The Individual and the Collective

We have seen some spirited debate on this site over the merits of individual climate action. Some have argued that climate is bunk and that focusing on voluntary individual action is a neoliberal plot to keep climate action from taking on the real bad guys: big corporations and their political enablers. Another recent example: dealing with workplace stress by meditating instead of fighting for better working conditions. As they say, look for the deep structures of oppression, not the shallow thorns.

I like me some good anti-neoliberalism though one has to guard against armchair revolution. It's a lot easier to rail against neoliberalism on Facebook or the Guardian or ClimateX than in Honduras where the killers were trained by US special forces and the coup organizers had tied to US presidential candidates (not the one who won). Then there's the fact that even in the US, environmentalists are finding themselves clubbed with terrorists and hackers as "persons of interest" to the surveillance apparatus. So if one'e really thinking big picture, might as well include the security state along with neoliberal corporations and be ready to be killed or jailed. Whatever we choose to do, there's the additional problem of how these individuals will be organized into a collective. Who's going to do that? There was a time when people thought it was the job of the revolutionary parties to provide such leadership -  I am sure there's an app for that now. 

But I also think we are creating a false opposition between the individual and the collective. Here's my biggest problem with that framing: the isolated individual who drives a Hummer or a Prius and is in need of organization is a limited frame, valid perhaps only in certain countries of the West. Let's consider a farmer in Uttar Pradesh who's thinking of switching to solar. You would think that's a quintessentially individual act, but I can't imagine any farmer there choosing to do so on their own; chances are such decisions are greatly influenced by community dynamics. That is to say, what might appear to be an individual act in Boston will take on a collective angle in Muzaffarnagar.

What am I trying to say here? The posing of the problem as one of individual versus collective action carries within it the very dynamic it's trying to address. Neoliberalism can't survive without widespread acceptance of individualism, especially consumer individualism (get your own bag, as the famous Frito Lay ad said) and which is why it's as much a shift in culture and society as it is a struggle against corporations.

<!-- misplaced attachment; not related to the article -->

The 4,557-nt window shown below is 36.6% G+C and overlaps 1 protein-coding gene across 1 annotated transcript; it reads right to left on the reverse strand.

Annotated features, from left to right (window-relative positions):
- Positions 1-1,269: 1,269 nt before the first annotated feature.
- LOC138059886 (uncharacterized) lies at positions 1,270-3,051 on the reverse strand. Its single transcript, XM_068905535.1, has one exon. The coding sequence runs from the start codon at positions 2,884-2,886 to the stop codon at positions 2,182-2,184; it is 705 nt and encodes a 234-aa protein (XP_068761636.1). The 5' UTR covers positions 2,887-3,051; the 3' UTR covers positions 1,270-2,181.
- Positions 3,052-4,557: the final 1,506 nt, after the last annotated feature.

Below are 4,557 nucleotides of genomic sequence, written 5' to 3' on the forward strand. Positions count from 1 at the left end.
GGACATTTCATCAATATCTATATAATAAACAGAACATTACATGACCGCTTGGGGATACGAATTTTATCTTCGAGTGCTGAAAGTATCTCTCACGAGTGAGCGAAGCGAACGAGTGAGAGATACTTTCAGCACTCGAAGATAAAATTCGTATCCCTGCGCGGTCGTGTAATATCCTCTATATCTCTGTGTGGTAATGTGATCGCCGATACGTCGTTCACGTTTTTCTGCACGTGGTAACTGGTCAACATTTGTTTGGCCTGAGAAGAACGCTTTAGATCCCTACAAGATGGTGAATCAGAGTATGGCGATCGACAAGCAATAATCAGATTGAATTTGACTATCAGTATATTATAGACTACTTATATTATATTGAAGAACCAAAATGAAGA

Or to put it another way, the trans-atlantic slave trade and subsequent institution of slavery in the United States was very much a function of early capitalism - cotton from Louisiana went to the mills in Massachusetts and Manchester, but we would think it wrong-headed to protest only the mill-owners and not the everyday institution of racism.

Why would climate be any different?

 

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Rick Shankman's picture

"What am I trying to say here

"What am I trying to say here? The posing of the problem as one of individual versus collective action carries within it the very dynamic it's trying to address. Neoliberalism can't survive without widespread acceptance of individualism, especially consumer individualism (get your own bag, as the famous Frito Lay ad said) and which is why it's as much a shift in culture and society as it is a struggle against corporations."

Rajesh, I just had to take a minute to address this logic above.

I think you have taken climate action diversion to an entirely new level.  So, since the false and contrived neoliberal mindset thrust upon the masses by the Reagan/Thatcher '80s elites to foster conspicuous consumption and rank individualism (causing so-called "low power distance") cannot - theoretically - be overcome until a societal shift to "high power difference" collectivism, we shouldn't attempt to organize and fight against the corporate polluters?  That's really something!

Well, all the low-power distance students and protesters at UMass seemed to manage just fine.

So did all the (individualist) people in Maryland, New York, and Vermont, in their fight against fracking.

Rick Shankman's picture

"Some have argued... that

"Some have argued... that focusing on voluntary individual action is a neoliberal plot to keep climate action from taking on the real bad guys: big corporations and their political enablers."

Who might that be?

"It's a lot easier to rail against neoliberalism on Facebook or the Guardian or ClimateX than in Honduras where the killers were trained by US special forces and the coup organizers had tied to US presidential candidates (not the one who won). Then there's the fact that even in the US, environmentalists are finding themselves clubbed with terrorists and hackers as "persons of interest" to the surveillance apparatus. So if one'e really thinking big picture, might as well include the security state along with neoliberal corporations and be ready to be killed or jailed. Whatever we choose to do, there's the additional problem of how these individuals will be organized into a collective. Who's going to do that? There was a time when people thought it was the job of the revolutionary parties to provide such leadership -  I am sure there's an app for that now."

Rajesh, The Republic of Honduras doesn't need an "armchair revolution" or IPhone app to take decisive climate action...

http://newsroom.unfccc.int/unfccc-newsroom/honduras-submits-its-climate-...

If the ClimateX staff offices in Building NE49 are stormed by police for being a political force for change, I'll be happy to rally for your collective bail money.